What McCurry does very well – and this was also a signal feature in Confederate Reckoning – is to draw out how structures of slavery and patriarchal marriage ran in parallel to one another. McCurry argues that these largely limited the political world to white men, while subjecting everyone else to the private rules and individual caprice of those same white men. The enslaved became their property, while white married women became their husbands’ wards, with limited control over their assets, which could include enslaved people before the Civil War. ‘Women had […] a secondhand relationship to the state’ (24); though they played a role in the private government of white households and enslaved people, white Southern women had little real control over their property. Though Stephanie E. Jones-Rogers argues that married women in the South had significant property rights during slavery in They Were Her Property (‘the doctrine of coverture was a legal fiction, and an imperfect one at that’ (28)), it is fair to say that married women’s legal and social control over their assets was inferior to that of their husbands.
This lack of legal and economic autonomy continued after the war. McCurry observes that even as emancipation destroyed one form of private white government, it extended patriarchy in the family: ‘An act as radical as emancipation was unthinkable without that anchoring order, yoking men to the responsibilities of husbands, and subjecting women to the authority of particular men’ (119). She quotes ‘proslavery sociologist George Fitzhugh’, who said ‘Marriage is too much like slavery not to be involved in its fate’ (119). Even when Georgia passed a married women’s property law and a homestead exemption (from debt claims), ‘the laws themselves did not suggest that women could do anything with their property other than possess it’ (179).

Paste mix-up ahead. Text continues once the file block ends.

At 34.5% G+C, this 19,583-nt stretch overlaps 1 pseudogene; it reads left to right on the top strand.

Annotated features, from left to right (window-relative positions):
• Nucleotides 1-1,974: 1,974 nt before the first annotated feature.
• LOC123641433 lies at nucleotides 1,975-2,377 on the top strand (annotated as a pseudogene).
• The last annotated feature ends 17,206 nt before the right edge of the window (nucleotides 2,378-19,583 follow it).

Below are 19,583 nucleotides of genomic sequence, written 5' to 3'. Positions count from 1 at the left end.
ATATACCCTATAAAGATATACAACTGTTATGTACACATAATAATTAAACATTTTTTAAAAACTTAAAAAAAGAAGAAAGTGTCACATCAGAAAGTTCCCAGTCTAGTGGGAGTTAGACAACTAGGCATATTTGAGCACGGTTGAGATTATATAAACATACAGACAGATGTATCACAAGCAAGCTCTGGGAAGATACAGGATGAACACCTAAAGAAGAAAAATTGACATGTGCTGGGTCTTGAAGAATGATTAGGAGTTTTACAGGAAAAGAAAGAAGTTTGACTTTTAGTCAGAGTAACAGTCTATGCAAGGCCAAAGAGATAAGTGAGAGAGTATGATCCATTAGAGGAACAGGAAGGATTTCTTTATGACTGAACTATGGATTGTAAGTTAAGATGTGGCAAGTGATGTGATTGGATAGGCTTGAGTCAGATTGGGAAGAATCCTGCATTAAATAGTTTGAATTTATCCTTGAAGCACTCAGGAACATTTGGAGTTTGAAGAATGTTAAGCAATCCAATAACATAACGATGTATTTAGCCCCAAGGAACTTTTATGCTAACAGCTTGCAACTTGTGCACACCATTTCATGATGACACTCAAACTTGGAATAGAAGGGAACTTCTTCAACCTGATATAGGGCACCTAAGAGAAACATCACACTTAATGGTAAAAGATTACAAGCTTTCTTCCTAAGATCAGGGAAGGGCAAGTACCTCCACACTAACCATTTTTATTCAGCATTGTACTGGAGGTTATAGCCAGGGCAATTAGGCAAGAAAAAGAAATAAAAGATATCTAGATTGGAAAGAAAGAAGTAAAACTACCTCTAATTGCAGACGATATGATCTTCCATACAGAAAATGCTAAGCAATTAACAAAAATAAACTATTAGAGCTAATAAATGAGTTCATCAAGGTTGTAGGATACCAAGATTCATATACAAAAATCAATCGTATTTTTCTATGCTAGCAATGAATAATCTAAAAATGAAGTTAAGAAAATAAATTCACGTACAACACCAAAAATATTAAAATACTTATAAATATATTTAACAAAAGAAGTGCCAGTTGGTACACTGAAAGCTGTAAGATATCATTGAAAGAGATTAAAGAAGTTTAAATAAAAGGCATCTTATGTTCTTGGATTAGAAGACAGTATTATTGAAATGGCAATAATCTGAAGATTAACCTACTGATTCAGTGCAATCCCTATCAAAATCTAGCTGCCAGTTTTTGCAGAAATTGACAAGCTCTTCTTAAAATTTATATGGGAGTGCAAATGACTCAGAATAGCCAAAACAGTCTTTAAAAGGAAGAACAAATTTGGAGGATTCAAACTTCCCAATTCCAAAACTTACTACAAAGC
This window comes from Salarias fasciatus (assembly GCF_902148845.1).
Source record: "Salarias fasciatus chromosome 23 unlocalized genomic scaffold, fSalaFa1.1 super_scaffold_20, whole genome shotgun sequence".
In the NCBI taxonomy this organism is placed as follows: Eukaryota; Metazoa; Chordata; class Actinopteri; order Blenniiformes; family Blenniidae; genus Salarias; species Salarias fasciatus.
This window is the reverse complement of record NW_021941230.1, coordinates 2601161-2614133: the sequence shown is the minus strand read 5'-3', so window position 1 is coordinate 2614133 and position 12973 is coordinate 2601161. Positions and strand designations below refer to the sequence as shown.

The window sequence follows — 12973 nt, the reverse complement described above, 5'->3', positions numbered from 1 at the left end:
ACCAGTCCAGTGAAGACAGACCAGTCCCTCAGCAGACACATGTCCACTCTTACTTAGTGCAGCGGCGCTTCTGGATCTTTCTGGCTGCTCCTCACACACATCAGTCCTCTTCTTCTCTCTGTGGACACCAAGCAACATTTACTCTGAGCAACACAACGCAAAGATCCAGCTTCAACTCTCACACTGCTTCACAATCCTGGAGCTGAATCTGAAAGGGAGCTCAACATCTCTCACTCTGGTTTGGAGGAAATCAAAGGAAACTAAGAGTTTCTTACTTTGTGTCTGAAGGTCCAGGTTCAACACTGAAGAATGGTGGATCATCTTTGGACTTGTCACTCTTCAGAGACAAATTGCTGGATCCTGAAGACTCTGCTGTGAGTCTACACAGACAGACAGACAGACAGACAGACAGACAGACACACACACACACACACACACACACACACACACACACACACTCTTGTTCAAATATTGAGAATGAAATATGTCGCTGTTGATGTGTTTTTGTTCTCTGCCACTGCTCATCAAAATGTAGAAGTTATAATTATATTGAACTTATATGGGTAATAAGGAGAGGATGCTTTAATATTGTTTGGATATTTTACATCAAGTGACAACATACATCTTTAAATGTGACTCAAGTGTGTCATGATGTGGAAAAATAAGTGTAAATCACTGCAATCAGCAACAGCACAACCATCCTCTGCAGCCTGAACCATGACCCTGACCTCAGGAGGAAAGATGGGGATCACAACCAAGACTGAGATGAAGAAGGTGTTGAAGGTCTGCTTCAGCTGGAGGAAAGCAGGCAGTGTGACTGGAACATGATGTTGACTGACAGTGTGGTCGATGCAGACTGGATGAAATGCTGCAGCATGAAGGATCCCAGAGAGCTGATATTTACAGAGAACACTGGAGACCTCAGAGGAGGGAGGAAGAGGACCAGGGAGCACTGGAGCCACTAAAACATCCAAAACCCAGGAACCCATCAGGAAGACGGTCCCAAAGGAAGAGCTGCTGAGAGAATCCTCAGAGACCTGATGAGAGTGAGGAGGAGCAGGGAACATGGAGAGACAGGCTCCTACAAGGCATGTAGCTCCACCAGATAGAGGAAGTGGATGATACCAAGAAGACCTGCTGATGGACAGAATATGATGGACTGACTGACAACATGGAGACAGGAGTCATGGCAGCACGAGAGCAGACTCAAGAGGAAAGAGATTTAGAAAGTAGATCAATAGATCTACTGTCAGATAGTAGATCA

McCurry shows how the patriarchal family structure allowed Clanton Thomas’s husband to dispose of his wife’s property freely in the post-war period, using his informal authority as husband to compel Gertrude Clanton Thomas to surrender what property rights she possessed: McCurry observed that she in fact had ‘legal title’ to the bulk of the marital property, ‘but she was his wife, and when he asked her to sign them [her property rights] away, she could not refuse’ (187).
By broadening her scope to the political structure of the family, McCurry also contributes to ongoing debates about whether emancipation and Reconstruction represented a real departure in the workings of white supremacy and capitalism, or merely a reconfiguration of these systems. Citing Clanton Thomas’s diaries, McCurry contends that, at the level of family relations and family economies – where women did have a good deal of power – Reconstruction was a revolution. It dissolved white claims that those they enslaved were members of their ‘families’, while allowing millions of African Americans to form legal families for the first time.